LET ME TELL YOU A STORY.  I'll start at the beginning:  Chapter One - I Am Born.  Just kidding.  I love that joke.  By the way, that is actually how David Copperfield by Charles Dickens starts which lets you know you are in for a seriously long story.  But, I digress.

This is the story of a teacher.  She got a job in a pretty strange way.  She was teaching second grade at a school in Concord, CA.  It was where she got her first teaching job.  The school actually had a binder that she used all day long.  It not only told her what lessons to teach, but literally told her what to say every day.  It wasn't the most exciting approach to teaching.  She stayed at that school for two years because she felt it would look better than teaching one year in one spot and moving on, so when it came to renew her contract for year 3 she said, 'No, thanks."  She had the arrogance of youth on her side, and it didn't bother her too much that she didn't have a new job just yet.  She felt that it was important to teach somewhere else so that she didn't fall into a comfortable, easy habit.  And then one day, one of her students asked if her Aunt could come to school with her.  Cristina (who was a seriously adorable button-nosed 2nd grader) said her aunt was a teacher at a school in Vacaville, and was on her spring break and loved to hang out with her nieces and go to class with them.  The aunt happened to attend one of the strangest days of school ever.  It was a half-day for some reason, there was an assembly and a police dog visited the class. The young teacher was pretty sure the aunt left her visit thinking that little Cristina had pretty mediocre teacher.  Yet in the weeks following, she kept getting messages from the aunt who really, really wanted to talk to her.  It turned out that little Cristina's Aunt was resigning her position and really wanted this teacher to take her spot.  She had an interview all lined up and all the teacher had to do was agree to the date and time.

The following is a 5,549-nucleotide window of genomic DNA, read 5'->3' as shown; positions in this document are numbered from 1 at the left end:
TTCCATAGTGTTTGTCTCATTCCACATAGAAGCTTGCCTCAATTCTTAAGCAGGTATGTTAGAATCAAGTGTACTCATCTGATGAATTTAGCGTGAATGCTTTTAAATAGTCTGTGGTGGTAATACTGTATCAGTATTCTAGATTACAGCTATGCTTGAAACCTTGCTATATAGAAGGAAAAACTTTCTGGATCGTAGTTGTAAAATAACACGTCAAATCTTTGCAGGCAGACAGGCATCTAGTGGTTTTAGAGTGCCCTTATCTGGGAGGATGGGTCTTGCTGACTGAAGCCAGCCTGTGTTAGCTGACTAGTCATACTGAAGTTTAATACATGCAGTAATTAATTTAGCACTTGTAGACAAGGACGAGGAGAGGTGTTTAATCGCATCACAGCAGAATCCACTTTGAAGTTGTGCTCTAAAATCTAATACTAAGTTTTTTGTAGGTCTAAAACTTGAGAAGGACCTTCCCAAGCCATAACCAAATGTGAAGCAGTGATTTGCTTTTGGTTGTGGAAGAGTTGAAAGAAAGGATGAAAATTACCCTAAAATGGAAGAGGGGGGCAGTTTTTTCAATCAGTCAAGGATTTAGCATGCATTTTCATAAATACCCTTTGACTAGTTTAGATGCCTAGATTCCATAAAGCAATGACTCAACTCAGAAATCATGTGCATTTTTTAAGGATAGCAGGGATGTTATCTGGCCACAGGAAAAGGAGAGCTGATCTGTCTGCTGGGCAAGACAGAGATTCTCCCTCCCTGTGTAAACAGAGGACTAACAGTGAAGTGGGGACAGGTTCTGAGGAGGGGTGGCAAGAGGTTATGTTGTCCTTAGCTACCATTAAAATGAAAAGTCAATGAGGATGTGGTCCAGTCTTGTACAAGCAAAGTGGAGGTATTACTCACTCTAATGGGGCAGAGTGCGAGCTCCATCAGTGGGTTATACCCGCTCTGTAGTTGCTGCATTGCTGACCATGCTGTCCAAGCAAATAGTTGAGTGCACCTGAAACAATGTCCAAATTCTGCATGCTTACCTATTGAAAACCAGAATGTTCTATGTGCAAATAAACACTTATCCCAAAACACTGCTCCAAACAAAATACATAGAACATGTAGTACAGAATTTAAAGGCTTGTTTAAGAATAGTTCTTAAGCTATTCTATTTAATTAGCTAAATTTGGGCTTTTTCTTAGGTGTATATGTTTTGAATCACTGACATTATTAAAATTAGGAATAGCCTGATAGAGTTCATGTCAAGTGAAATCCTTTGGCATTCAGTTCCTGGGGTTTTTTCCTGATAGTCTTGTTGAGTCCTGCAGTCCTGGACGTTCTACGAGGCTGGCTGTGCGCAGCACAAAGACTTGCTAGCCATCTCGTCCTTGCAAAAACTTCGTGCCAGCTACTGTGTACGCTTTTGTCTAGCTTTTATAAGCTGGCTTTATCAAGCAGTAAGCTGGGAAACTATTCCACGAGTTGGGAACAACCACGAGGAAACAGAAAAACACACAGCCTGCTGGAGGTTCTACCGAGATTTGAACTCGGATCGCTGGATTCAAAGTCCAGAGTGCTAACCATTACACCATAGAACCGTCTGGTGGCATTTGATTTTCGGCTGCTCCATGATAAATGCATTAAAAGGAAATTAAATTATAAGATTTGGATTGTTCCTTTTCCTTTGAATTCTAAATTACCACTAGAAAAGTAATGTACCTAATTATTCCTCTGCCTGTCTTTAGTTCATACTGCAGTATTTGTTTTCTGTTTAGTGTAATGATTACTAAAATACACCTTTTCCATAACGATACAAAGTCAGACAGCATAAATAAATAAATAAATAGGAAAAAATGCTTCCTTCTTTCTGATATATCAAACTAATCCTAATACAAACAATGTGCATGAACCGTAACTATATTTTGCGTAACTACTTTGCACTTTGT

This is how I ended up teaching school in Vacaville for fifteen years.  The principal offered me the job during the interview, and after I agreed said, "Oh, by the way, I'm moving to Texas, so you'll be working for someone else.  I haven't met her yet."  Talk about a swticheroo!  Of course, when I met the new principal I was more than happy.  I worked for her for fourteen years, and although her fight with cancer ended with her leaving all of us, part of me still feels like I work for her; trying to rise to her unbelievable talent, kindness, integrity, intelligence and charm.

Leaving Vacaville was an unpleasant experience.  I  can remember standing in the parking lot lifting a box into the back of my car when a very sweet parent said, "I am so sorry to see you leave us.  I so wish you had your teaching credential."  She said this because they had sent out a letter explaining why they had let so many teachers go.  I hope that my tone was polite when I responded with, "I have a teaching credential.  I have a California teaching credential and have had it since the day I started teaching here."  I can still remember her look of surprise and confusion.  I know the feeling, lady.

I thought it was the end.  I was pretty devestated.  It is always shocking when you have to live with a forced change.  I thought I would spend my entire career at that school.  I was popular and well-known.  I was successful and had recieved awards for teaching.  When administration changed and they started making changes, I felt like an orphaned child who had been left behind; utterly rejected.